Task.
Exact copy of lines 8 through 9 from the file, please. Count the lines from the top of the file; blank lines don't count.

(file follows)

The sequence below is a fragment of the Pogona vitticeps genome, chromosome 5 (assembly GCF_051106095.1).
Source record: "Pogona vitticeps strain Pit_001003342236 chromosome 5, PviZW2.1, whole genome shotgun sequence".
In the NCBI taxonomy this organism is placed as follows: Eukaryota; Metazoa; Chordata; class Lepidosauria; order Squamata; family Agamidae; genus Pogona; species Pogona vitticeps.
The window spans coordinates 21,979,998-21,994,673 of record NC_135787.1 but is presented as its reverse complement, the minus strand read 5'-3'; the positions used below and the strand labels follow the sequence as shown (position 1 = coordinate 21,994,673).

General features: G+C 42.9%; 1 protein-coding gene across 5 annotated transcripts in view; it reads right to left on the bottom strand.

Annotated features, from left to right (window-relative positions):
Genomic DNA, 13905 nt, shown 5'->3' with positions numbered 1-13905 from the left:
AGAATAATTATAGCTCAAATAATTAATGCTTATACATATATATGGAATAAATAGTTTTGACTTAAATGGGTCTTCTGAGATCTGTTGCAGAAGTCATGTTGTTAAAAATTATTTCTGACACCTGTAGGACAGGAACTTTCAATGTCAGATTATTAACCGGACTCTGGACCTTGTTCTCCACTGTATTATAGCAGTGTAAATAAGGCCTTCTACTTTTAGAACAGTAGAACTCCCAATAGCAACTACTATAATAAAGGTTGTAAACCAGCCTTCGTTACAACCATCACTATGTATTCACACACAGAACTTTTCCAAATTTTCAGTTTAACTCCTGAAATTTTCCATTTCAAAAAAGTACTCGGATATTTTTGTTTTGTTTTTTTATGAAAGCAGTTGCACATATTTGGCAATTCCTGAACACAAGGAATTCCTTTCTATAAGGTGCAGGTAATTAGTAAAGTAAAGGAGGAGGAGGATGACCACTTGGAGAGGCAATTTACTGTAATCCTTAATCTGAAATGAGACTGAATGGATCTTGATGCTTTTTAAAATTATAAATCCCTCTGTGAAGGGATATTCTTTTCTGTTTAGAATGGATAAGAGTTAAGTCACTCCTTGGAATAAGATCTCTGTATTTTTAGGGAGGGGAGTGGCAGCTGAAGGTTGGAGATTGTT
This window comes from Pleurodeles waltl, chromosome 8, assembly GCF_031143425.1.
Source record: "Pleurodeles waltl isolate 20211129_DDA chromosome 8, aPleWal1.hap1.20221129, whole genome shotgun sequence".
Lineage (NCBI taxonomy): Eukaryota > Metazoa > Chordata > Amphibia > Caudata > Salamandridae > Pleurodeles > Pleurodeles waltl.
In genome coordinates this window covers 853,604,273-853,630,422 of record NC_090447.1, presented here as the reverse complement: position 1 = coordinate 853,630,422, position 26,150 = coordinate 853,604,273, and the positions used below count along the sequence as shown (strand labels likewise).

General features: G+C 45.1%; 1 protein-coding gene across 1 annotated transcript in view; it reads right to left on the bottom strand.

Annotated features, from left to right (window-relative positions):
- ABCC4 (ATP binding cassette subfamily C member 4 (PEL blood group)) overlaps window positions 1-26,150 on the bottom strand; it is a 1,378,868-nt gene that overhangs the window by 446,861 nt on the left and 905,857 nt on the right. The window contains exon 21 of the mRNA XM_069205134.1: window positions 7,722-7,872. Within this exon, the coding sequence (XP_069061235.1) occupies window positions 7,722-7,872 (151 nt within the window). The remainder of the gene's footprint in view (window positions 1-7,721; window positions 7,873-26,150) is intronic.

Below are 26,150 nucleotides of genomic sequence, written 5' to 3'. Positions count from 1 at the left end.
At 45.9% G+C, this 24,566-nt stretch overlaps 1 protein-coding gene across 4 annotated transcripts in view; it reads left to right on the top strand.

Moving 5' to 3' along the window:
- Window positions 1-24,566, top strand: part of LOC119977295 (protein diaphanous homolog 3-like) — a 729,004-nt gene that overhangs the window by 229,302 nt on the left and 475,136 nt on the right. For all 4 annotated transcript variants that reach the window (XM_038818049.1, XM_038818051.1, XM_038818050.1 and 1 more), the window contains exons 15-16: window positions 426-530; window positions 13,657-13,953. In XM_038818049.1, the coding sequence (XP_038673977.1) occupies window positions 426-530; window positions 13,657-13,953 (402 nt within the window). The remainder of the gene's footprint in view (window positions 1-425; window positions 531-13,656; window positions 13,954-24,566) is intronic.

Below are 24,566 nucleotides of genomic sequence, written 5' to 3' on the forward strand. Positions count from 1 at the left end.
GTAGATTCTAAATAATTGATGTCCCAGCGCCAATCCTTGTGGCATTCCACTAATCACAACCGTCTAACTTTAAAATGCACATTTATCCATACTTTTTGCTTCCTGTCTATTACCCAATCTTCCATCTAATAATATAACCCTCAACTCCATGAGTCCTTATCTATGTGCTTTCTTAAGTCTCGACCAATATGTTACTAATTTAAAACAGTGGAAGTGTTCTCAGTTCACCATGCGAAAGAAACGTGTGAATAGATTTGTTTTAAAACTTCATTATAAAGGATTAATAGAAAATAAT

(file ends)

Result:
AGAATAATTATAGCTCAAATAATTAATGCTTATACATATATATGGAATAAATAGTTTTGACTTAAATGGGTCTTCTGAGATCTGTTGCAGAAGTCATGTTGTTAAAAATTATTTCTGACACCTGTAGGACAGGAACTTTCAATGTCAGATTATTAACCGGACTCTGGACCTTGTTCTCCACTGTATTATAGCAGTGTAAATAAGGCCTTCTACTTTTAGAACAGTAGAACTCCCAATAGCAACTACTATAATAAAGGTTGTAAACCAGCCTTCGTTACAACCATCACTATGTATTCACACACAGAACTTTTCCAAATTTTCAGTTTAACTCCTGAAATTTTCCATTTCAAAAAAGTACTCGGATATTTTTGTTTTGTTTTTTTATGAAAGCAGTTGCACATATTTGGCAATTCCTGAACACAAGGAATTCCTTTCTATAAGGTGCAGGTAATTAGTAAAGTAAAGGAGGAGGAGGATGACCACTTGGAGAGGCAATTTACTGTAATCCTTAATCTGAAATGAGACTGAATGGATCTTGATGCTTTTTAAAATTATAAATCCCTCTGTGAAGGGATATTCTTTTCTGTTTAGAATGGATAAGAGTTAAGTCACTCCTTGGAATAAGATCTCTGTATTTTTAGGGAGGGGAGTGGCAGCTGAAGGTTGGAGATTGTT
This window comes from Pleurodeles waltl, chromosome 8, assembly GCF_031143425.1.